Outside the Wolves locker room at Madison Square Garden somebody put up a picture. With the caption “Welcome back!’’ there were pictures of Wolves GM Scott Layden, coach and president of basketball operations Tom Thibodeau, current Wolves big man Cole Aldrich and assistant coach Rick Brunson during their time with the New York Knicks.
All of them looked a lot younger.
Layden spent four-plus years with the Knicks, first as general manager then as team president. Thibodeau was an assistant coach with the Knicks for seven years starting with the 1996-97 season. Both Aldrich and Brunson played here.
Thibodeau talked at length about his time with the Knicks after morning shootaround today.
“That’s a long time ago,” he said. “It was a great time because of what the league was like at that time, too. We had a really good team. We got the finals, and unfortunately Patrick Ewing was hurt in the finals, so he didn’t play. Larry Johnson had a sprained knee. But I felt the Knicks had a chance to win the championship. That was in 1999. And then 1996 might have been our best team.’’
That 1996-97 team met the Miami Heat in the Eastern Conference semifinals, where the infamous brawl broke out near the end of Game 5. As a result, several Knicks players were suspended. Charlie Ward, Allan Houston and Ewing were suspended for Game 6. Larry Johnson and John Starks for Game 7. The Knicks, up 3-2 after five games, lost each of the final two games of the series.
“It was a great time,” Thibodeau. “Miami had a great team during that time. Chicago, obviously, had a great team. Indiana had a great team. So the games, every night you were going to be tested. And that atmosphere. In New York basketball is so important, it make it really enjoyable. And we had great guys, like Ewing, Johnson, Houston, Starks, Ward. Starks, [Charles] Oakley, Buck Williams. Tough, tough guys and they played for each other. We fell short in the end. I wish we could have had a shot at it with everyone healthy.’’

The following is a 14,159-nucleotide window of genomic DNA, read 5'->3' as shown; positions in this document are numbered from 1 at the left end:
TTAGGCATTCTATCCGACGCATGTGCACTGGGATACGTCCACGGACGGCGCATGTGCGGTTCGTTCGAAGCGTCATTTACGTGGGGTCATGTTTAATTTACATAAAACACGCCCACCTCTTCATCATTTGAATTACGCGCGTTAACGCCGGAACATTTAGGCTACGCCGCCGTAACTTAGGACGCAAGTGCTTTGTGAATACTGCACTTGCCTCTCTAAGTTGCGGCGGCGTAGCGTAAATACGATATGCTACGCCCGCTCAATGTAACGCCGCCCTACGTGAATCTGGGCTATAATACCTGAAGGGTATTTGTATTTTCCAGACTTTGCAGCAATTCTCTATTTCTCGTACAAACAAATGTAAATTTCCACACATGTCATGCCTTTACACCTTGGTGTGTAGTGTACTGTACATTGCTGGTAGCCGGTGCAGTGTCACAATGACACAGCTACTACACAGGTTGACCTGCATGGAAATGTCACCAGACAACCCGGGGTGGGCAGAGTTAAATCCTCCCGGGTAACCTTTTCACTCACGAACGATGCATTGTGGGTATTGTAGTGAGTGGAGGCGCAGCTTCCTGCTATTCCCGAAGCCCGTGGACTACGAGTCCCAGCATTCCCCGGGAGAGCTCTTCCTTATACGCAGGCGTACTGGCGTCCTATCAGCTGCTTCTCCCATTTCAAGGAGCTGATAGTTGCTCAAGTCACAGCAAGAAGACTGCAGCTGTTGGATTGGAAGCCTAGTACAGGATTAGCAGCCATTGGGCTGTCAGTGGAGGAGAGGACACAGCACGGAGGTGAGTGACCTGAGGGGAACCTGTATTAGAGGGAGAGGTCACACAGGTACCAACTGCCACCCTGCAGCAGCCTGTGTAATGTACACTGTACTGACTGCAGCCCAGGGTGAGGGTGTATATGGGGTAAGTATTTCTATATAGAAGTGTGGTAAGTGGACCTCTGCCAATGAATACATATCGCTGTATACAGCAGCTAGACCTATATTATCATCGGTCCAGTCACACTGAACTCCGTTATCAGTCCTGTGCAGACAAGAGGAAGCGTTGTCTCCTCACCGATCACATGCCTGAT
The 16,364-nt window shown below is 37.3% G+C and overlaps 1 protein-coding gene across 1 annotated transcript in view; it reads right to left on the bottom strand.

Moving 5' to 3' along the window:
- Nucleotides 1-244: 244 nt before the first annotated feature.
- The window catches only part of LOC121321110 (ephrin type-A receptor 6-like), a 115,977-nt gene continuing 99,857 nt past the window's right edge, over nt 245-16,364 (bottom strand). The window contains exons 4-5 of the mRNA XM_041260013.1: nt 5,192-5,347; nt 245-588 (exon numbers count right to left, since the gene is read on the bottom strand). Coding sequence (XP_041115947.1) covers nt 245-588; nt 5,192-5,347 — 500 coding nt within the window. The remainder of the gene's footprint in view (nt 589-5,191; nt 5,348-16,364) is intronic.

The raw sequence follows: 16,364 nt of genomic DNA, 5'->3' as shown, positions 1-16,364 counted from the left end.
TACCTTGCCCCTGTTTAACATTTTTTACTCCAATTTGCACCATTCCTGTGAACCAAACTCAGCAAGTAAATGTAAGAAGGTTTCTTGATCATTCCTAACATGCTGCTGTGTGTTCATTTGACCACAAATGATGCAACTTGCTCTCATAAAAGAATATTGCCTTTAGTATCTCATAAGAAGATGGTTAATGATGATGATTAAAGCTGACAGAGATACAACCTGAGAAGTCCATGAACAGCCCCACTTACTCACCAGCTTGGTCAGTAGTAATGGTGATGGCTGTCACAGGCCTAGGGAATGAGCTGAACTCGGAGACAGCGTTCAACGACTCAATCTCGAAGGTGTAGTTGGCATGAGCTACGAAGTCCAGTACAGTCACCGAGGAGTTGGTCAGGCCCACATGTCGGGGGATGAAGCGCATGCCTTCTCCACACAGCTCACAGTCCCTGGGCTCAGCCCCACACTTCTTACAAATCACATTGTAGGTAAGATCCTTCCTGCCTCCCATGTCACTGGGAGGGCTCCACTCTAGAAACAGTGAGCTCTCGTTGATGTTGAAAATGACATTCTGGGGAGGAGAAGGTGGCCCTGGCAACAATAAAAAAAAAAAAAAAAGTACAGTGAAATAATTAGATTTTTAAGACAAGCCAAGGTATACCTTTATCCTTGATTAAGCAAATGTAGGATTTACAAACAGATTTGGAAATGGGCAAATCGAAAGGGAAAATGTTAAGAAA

The Garden is special for Aldrich, too, who spent two seasons with the Knicks starting in 2013. “After a while you fall in love with the city,’’ he said. “I loved playing here. I loved walking into the Garden every day, hearing the cheers, hearing the boos, hearing the people yell at you and cheer for you. All within 2 minutes.’’
Rookie Kris Dunn played here often while at Providence; the Big East Conference tournament was held at the Garden. His strongest memory was the 2015 tournament when Providence pushed fourth-ranked Villanova to the wire before losing late on two free throws. Dunn had 22 points, nine assists, seven rebounds and two steals in that game. “We were down,’’ he said. “I started to get my groove, got us back and on the last play the called a foul on us.’’
Dunn will have a large group of friends and family here from Connecticut. “This is a great place and I love playing here,’’ he said.
Here are some other notes from this morning:
--Playing the Knicks for the second time in three nights, both teams will know what to expect. But the Wolves are taking some solace from the way they finished Wednesday’s loss, storming back from 17 down in the fourth quarter to tie the game twice in the final minute before losing.
“Defensively we all played together,’’ Andrew Wiggins said. “We protected the paint, we played hard, we played comeback basketball. Now we need a full 48 minutes of it.’’
Said Thibodeau: “When we have good hand activity and we’re challenging shots correctly, good things can happen. But we have to be more consistent. You have to be able to do it for 48 minutes. That’s what we’re striving for. We’re not there yet.’’
--There was no media access for the Knicks this morning; that will come before the game, when we’ll learn the availability of Joakim Noah and Courtney Lee, both of whom are dealing with twisted ankles.
--Brandon Rush’s sore big toe might keep him out of another game. We’ll know more after he warms up pre-game.